Customer satisfaction leads to an increase in customer value, which is a measurement of the benefits customers get from purchasing products and services. It’s often stacked against the perceived cost of a good or service that customers pay for versus the perceived benefit that they get out of it. Customer value is high when customers feel that the benefit is higher than the cost that they paid for.
Customer value and satisfaction are both concepts that are rooted in the core idea of customer delight, and hence, they overlap at different stages of a buyer journey. While buyers calculate the customer value before they make a purchase, customer satisfaction happens at a pre-purchase stage. The other nuances that differentiate them are customer expectation and product performance. Here’s how you can express customer value and customer satisfaction in equations:
While cost and benefits are two factors that determine customer value, businesses achieve customer satisfaction when a brand matches or exceeds a customer’s expectations. Having said that, both concepts are highly subjective as customer perception varies from one customer to another.
There are enough similarities between customer satisfaction and net promoter score (NPS) to confuse people into thinking they are interchangeable terms. For example, CSAT is measured on a five-point scale and NPS is calculated based on a 10-point answer. Both tests are designed to gauge customer perception and brand loyalty towards a business. However, CSAT and NPS have different purposes to serve.
CSAT is designed to understand customer expectations so that businesses can tweak their brand offerings to improve customer experience. It’s a more accurate indicator of customer loyalty and its impact on revenue because it’s more binary.
NPS, on the other hand, strives to identify the biggest brand advocates (versus passives or detractors) of a business. Businesses use NPS to identify the dichotomy of favorable and not-so-favorable advocates in the continuum of their customers. Essentially, your NPS is high when your number of promoters are higher than the number of detractors. A better understanding of NPS leads businesses to improve on their weak points and/or spread their brand’s goodwill with the help of their best customers through word-of-mouth advertising.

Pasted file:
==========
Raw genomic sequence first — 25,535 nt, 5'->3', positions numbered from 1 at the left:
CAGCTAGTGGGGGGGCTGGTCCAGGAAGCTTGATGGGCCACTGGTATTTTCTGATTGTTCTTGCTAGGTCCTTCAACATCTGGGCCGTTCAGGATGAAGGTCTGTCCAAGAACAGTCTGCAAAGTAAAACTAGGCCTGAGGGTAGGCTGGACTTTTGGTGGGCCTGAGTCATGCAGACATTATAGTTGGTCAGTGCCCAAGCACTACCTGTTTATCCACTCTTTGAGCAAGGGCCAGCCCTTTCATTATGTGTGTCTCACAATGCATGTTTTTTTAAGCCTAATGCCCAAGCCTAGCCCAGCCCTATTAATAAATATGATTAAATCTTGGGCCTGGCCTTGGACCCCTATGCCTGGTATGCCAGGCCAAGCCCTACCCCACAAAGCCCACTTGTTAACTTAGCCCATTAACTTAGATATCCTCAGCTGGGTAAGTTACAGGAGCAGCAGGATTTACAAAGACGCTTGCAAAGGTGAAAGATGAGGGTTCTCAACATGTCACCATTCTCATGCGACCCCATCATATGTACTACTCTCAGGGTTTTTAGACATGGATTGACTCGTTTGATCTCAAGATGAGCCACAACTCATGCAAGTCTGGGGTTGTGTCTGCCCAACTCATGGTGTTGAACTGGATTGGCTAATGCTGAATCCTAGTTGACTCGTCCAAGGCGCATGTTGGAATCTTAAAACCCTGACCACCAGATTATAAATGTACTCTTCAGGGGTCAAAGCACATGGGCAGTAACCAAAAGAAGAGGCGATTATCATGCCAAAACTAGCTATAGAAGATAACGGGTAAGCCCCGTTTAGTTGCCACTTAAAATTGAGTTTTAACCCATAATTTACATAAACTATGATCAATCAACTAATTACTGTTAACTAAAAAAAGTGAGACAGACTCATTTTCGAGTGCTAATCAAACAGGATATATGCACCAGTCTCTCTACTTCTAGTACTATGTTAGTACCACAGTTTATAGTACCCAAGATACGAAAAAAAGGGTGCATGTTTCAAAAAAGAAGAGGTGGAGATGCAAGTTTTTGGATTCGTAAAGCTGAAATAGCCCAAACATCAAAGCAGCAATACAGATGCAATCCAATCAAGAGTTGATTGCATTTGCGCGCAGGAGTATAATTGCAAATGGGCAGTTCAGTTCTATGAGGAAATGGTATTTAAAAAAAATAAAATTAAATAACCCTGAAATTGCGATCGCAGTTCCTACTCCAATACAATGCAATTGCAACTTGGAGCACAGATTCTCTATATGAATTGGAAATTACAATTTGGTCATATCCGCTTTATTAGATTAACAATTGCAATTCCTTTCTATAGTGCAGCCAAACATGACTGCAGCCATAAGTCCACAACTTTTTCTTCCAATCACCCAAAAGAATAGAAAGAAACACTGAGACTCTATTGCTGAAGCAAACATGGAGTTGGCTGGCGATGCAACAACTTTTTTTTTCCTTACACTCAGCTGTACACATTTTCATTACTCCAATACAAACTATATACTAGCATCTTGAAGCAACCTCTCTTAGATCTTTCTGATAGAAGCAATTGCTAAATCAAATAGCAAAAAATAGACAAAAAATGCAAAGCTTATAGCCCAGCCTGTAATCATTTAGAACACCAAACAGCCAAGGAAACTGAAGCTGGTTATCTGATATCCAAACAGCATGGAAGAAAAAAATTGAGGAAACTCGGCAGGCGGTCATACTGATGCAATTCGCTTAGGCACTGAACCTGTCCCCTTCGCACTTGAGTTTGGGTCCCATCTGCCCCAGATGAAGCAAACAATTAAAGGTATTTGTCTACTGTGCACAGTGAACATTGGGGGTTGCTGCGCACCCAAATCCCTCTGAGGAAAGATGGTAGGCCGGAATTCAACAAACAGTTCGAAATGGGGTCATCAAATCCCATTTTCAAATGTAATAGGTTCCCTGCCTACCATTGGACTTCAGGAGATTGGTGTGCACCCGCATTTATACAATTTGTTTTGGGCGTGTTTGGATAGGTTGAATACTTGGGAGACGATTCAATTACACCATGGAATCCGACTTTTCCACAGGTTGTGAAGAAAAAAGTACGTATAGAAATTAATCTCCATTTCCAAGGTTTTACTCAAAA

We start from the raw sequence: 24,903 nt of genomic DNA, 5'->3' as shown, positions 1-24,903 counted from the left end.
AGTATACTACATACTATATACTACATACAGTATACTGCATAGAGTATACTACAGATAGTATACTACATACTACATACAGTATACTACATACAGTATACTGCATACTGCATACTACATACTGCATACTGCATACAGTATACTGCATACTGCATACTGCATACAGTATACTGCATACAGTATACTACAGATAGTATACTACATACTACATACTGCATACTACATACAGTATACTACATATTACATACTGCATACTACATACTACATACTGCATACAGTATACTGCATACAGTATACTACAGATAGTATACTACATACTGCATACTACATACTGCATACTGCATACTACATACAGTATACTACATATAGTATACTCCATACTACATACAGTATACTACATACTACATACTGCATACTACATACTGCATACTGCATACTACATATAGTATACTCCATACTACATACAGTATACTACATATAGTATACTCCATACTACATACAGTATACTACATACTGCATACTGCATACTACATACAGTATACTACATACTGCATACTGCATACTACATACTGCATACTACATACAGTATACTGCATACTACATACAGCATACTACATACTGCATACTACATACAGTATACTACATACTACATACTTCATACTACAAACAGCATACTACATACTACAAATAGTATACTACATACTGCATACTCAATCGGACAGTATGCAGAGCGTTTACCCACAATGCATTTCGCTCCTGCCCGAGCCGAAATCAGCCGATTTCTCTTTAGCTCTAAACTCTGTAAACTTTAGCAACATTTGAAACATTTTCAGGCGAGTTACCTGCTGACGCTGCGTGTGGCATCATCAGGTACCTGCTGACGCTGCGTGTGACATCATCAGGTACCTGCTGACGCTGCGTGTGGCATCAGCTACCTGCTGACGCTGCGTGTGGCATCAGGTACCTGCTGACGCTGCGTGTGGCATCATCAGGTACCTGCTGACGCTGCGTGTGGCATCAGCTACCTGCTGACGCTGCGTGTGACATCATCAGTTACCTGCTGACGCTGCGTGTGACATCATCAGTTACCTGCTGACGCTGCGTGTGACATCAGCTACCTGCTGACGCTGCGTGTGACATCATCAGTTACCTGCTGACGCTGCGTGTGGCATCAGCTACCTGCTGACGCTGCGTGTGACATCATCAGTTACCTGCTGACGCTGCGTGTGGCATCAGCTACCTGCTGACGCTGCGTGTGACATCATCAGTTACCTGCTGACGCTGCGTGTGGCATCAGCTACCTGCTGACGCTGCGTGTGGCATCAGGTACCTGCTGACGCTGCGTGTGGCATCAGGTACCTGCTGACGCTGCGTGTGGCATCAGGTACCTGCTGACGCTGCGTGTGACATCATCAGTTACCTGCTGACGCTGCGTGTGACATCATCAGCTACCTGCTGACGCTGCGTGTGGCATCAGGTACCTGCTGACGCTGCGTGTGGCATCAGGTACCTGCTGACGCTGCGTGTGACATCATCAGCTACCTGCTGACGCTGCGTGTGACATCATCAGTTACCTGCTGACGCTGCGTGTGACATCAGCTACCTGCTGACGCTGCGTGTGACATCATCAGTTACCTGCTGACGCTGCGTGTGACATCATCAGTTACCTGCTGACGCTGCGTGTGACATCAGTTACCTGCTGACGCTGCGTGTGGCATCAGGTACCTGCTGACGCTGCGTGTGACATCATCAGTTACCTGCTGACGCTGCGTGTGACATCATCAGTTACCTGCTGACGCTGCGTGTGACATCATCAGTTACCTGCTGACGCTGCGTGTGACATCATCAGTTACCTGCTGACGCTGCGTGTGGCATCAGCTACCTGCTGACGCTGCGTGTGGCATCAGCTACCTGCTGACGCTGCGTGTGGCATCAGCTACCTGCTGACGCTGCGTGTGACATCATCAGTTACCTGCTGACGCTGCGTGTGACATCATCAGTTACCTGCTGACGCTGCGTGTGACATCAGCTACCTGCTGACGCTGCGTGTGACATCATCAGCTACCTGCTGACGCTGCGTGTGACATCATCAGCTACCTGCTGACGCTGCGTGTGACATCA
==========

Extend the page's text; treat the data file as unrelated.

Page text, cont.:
Customer satisfaction is also often mistaken for another overlapping concept, customer effort score (CES). The latter is, in fact, one of the ways to measure customer satisfaction, but it is more geared towards measuring the quality of customer service. At a micro-level, CES helps a business understand how easy or difficult customers found their experience with a brand on a scale of five or 10 questions. The proponents of CES argue that businesses mostly aim for the high-flying goals of “wowing” and “delighting” customers when in reality, all customers expect is an easy way to solve their problems.
You can use a modern live chat tool like Freshchat to launch a CSAT, NPS, or CES test for customers to offer feedback on how they feel about your brand.
Happy customers account for 14 times more profit to your business than unhappy customers. That’s a big chunk of change in the context of business growth for companies to look at seriously. But the question is, which team in your business should be accountable to keep customers happy? The seemingly obvious answer might be customer support. But if you take a closer look at the business scheme of things, customer support is actually the last leg of a customer journey, by which their perception might already be shaped negatively or positively. Therefore, customer satisfaction and happiness are not solely dependent on customer support, although it’s definitely an enabler in the process.
Customer satisfaction happens right after a customer comes into contact with your brand for the first time—so you can say customer satisfaction starts with marketing. In theory, customer satisfaction is a metric that marketing owns because they can leverage the high CSAT score to run ads, increase referrals, and improve branding.